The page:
Monday, September 14, 2009

Commemorating heroes of the War of 1812 (Vol. I)…

It has been said that people are our greatest resource. With the coming 200th Anniversary of the War of 1812, let us take a moment to remember a few of those who took part in this bit of our nation’s history.

A special thanks goes out to Shawn Doyle, Richland Town Historian and president of the Half-Shire Historical Society for taking us on a cemetery tour to learn about these local heroes.

One of the oldest soldiers to serve in the War of 1812 was Lt. Colonel Hezekiah Cole. He was born in Rhode Island in 1765 and later moved to the town of Richland. Hezekiah served in the 13th Rhode Island Militia after the Revolutionary War and through the War of 1812. He and his wife Bethani Arnold brought up seven children: Arnold, Lucia, Tabitha (Samuel Cole), Sally (Samuel Fox), Anne, Richard, and Emery (Harriet). Hezekiah died in July 1844 and now rests in the Riverside Cemetery in Richland.

Ensign Samuel Dunlap joined his brother Captain Smith Dunlap in the War of 1812. Samuel was born in Fonda, New York in 1785 and later relocated to the town of Richland. He wed Sylvia Robbins of Keene, New Hampshire in September 1811, less than a year before the war began. Samuel’s adopted daughters, Polly Ann (George R.F. Campbell) and Mary Jane (Jewitt S. Ames) evenly inherited his lands upon his death in September 1853. Samuel operated a tavern on the old Ridge Road near where he is buried in the Ferguson-Blue Springs Cemetery in Richland.

Much is known about Lieutenant John Weed, who served in defense of Plattsburgh, New York during the War of 1812. After his birth in Norwalk, Connecticut in 1765, his family moved to Setauket, New York (Long Island). John tells his story in his pension papers:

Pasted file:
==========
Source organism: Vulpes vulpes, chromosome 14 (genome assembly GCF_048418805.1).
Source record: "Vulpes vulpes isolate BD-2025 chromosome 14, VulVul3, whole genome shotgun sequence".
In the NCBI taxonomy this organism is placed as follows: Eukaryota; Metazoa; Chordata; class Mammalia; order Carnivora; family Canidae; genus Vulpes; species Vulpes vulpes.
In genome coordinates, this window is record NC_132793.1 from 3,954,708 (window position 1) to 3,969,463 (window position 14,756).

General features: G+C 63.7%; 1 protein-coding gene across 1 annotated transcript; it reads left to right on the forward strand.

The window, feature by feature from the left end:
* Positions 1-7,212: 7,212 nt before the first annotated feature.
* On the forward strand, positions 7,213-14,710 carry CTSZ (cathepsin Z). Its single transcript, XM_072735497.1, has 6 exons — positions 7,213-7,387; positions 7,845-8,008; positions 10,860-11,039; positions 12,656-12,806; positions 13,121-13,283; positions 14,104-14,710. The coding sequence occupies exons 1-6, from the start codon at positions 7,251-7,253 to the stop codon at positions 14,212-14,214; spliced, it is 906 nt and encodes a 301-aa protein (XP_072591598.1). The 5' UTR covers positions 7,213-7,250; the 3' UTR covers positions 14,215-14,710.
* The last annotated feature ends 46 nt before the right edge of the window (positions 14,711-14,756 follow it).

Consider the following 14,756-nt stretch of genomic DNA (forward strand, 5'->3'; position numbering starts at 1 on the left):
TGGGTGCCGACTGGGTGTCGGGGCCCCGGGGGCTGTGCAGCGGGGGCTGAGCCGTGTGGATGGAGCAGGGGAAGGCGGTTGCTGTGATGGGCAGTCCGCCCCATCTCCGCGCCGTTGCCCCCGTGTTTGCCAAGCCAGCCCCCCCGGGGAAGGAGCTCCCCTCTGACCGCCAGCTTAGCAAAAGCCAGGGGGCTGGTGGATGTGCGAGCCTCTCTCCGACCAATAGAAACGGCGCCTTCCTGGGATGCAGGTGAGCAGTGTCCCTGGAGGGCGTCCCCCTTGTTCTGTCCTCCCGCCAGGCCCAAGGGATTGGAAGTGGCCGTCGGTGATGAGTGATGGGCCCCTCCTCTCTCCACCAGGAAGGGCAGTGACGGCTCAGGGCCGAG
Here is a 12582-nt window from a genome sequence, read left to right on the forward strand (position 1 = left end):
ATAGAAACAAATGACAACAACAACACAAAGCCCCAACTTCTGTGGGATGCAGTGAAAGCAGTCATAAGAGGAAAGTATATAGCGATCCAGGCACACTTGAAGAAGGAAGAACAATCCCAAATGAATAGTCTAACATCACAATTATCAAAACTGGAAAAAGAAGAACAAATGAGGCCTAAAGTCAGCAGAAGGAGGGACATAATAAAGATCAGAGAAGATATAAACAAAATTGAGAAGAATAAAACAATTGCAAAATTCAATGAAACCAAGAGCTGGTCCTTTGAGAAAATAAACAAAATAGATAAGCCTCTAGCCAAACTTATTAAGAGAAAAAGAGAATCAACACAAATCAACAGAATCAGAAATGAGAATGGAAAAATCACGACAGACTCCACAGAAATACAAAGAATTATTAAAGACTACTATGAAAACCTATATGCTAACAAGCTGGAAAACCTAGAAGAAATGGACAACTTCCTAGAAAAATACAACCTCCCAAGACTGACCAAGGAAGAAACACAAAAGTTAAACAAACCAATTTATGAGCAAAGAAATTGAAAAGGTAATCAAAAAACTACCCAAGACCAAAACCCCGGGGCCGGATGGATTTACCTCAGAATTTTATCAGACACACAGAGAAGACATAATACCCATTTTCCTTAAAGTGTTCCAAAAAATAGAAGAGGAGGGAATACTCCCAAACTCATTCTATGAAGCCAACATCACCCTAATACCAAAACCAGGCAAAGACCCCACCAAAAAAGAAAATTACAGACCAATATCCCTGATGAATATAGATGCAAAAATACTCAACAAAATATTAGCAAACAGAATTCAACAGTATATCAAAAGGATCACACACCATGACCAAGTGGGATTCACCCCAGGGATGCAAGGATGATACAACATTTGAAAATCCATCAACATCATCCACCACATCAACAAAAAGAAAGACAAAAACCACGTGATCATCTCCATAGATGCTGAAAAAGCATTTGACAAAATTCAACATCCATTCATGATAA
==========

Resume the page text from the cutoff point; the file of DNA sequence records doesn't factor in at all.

“We lived there (Long Island) until I was 12-years-old, which was in April previous to the Declaration of Independence. And in 1776, I remember hearing the roaring of the cannon at Long Island, York Island, Flat Bush and also when the Phoenix and Rose went up the North River. I think my father, a Whig, and three sons (Charles, Ira and Jehiel) were then in the United States Army. In 1777, my father came home. Got his family off the island in 1778 and landed near Norwalk Connecticut, then went into South Salem where the family resided until 1782.

“In 1780, being liable to military duty, then 16-years-old belonging to Captain Joseph Benedict’s Company, we were called out and went on to the lines near White Plains, Mile Square, King Street, and Bedford near New Castle, I think between the 15th of October and 15th of November 1780. We found chestnuts and cider secreted among the Tories of which we made free use.”

John served four tours as a private between October 1780 and June 1783. After the Revolutionary War, he met his bride Mary Townsend of Shrewsbury, Massachusetts while residing in the lower Hudson River Valley. In 1790, the couple joined several family members and relocated to Rupert, Vermont. John purchased 100 acres and held several government posts, including: Tythingman, Surveyor of Highways, and Collector of Taxes. It was during this time that John was called back to service for the War of 1812.

John and Mary raised 13 children: Ira Charles (Thankful Phillips); William (Cynthia Phillips), (Freelove Thankful Parker); Lydia (Isaac Price), James (Ruth Nelson), (Betsey Flower); Joanna (Simeon Doane); Betsey (Reuben Peck); Rebecca (Ralph Price); Susan (Horace A. Phillips); Amanda (William Kilburn); Polly (Ralph Price); John (Emily Frary); Hoyt (Harriet Maltby); and Townsend (Almira Maltby).

In 1825, John and Mary moved to the town of Richland to join their children and neighbors. John died in 1834 and is buried in the Pulaski Village Cemetery.

Ferguson-Blue Spring Cemetery, Richland

Our ancestors have many fascinating tales to tell. Thus, we begin this series to commemorate our local heroes of the War of 1812. Please let me know if you have a story that you would like to share with the rest of the group. You'll find my contact information listed above on the right.